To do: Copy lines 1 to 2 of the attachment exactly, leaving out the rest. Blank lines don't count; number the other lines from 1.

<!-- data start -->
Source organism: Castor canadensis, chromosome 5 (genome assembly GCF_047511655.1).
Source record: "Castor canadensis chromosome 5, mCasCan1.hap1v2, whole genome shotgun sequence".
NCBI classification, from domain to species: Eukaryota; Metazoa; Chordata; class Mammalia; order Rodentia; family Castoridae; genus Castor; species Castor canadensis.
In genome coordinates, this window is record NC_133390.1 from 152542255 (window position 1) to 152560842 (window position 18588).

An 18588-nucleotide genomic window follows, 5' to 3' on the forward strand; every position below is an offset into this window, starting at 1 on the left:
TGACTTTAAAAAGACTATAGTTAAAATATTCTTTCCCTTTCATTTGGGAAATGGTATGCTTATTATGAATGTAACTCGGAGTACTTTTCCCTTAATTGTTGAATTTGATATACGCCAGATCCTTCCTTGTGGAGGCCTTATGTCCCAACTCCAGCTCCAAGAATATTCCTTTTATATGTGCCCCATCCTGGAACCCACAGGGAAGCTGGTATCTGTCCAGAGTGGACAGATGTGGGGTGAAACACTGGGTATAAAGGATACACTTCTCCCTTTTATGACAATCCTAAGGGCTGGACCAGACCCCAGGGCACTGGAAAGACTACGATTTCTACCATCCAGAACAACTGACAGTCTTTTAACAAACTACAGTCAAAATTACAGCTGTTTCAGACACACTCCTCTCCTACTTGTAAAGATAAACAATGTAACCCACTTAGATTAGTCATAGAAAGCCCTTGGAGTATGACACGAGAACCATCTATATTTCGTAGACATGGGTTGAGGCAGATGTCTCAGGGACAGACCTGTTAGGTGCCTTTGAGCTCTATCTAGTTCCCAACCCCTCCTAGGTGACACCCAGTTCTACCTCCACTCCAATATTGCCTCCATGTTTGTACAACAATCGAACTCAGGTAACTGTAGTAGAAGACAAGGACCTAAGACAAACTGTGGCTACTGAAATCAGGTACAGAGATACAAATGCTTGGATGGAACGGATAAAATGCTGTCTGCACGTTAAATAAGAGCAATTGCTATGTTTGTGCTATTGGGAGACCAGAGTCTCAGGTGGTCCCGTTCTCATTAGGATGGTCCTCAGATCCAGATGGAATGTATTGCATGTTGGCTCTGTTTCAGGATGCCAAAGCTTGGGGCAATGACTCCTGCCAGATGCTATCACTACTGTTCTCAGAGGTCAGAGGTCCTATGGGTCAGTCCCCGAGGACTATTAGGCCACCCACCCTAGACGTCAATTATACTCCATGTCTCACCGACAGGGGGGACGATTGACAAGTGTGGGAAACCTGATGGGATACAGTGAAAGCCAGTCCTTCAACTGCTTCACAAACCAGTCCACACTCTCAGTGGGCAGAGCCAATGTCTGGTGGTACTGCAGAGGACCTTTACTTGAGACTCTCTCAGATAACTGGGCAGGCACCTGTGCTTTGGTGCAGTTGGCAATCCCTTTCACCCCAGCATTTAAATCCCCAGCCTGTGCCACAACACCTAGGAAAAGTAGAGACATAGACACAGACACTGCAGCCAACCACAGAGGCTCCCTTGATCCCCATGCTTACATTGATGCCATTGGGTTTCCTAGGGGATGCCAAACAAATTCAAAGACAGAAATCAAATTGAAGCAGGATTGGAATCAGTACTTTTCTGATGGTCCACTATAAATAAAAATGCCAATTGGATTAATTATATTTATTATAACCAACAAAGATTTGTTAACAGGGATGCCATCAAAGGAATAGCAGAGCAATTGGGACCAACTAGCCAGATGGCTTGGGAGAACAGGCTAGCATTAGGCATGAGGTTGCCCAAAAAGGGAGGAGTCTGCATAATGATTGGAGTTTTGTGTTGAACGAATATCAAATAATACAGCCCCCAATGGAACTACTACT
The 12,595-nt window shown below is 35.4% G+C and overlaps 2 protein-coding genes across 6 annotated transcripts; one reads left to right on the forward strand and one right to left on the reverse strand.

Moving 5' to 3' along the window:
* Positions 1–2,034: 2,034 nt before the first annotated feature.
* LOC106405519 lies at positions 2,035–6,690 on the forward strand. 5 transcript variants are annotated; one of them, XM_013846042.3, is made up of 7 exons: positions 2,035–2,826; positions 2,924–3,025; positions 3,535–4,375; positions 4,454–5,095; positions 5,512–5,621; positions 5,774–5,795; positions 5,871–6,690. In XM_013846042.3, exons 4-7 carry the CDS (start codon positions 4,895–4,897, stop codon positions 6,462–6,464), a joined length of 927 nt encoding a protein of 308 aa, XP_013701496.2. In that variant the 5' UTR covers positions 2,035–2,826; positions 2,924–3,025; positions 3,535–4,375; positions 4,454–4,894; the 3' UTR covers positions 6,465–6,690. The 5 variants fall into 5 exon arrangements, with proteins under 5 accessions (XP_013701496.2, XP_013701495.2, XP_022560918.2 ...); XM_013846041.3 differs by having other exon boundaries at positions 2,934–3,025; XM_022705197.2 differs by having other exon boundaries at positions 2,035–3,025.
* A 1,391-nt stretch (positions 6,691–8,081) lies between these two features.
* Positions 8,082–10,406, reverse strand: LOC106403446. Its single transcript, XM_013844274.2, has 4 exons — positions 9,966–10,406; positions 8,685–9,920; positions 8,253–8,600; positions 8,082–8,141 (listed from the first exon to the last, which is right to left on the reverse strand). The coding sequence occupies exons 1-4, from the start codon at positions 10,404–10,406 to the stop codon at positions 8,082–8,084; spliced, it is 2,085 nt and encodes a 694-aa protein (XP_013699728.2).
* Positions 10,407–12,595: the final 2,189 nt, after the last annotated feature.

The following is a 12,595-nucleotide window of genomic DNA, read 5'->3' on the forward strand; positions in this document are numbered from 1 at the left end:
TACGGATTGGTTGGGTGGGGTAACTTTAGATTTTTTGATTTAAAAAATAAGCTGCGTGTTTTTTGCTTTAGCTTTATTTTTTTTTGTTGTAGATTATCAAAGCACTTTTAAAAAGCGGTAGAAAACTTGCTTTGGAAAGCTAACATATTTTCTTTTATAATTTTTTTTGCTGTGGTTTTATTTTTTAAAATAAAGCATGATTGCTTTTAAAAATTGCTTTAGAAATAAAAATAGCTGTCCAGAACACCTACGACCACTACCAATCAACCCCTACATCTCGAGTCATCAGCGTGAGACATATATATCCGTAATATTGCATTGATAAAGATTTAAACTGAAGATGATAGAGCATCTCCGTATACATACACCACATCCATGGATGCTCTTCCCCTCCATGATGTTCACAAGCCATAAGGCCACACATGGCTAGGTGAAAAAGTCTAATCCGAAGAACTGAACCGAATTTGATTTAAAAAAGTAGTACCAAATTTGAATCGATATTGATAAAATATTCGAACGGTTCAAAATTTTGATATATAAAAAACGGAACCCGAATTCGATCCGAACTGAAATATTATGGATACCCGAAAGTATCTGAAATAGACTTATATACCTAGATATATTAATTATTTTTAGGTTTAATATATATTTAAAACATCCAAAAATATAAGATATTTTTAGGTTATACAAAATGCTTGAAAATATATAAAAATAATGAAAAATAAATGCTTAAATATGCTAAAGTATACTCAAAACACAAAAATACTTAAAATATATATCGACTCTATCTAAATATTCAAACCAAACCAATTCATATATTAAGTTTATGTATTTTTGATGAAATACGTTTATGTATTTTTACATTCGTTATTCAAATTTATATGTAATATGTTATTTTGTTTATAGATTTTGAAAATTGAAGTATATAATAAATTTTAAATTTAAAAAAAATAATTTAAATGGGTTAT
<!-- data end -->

Source organism: Castor canadensis, chromosome 5 (genome assembly GCF_047511655.1).
Source record: "Castor canadensis chromosome 5, mCasCan1.hap1v2, whole genome shotgun sequence".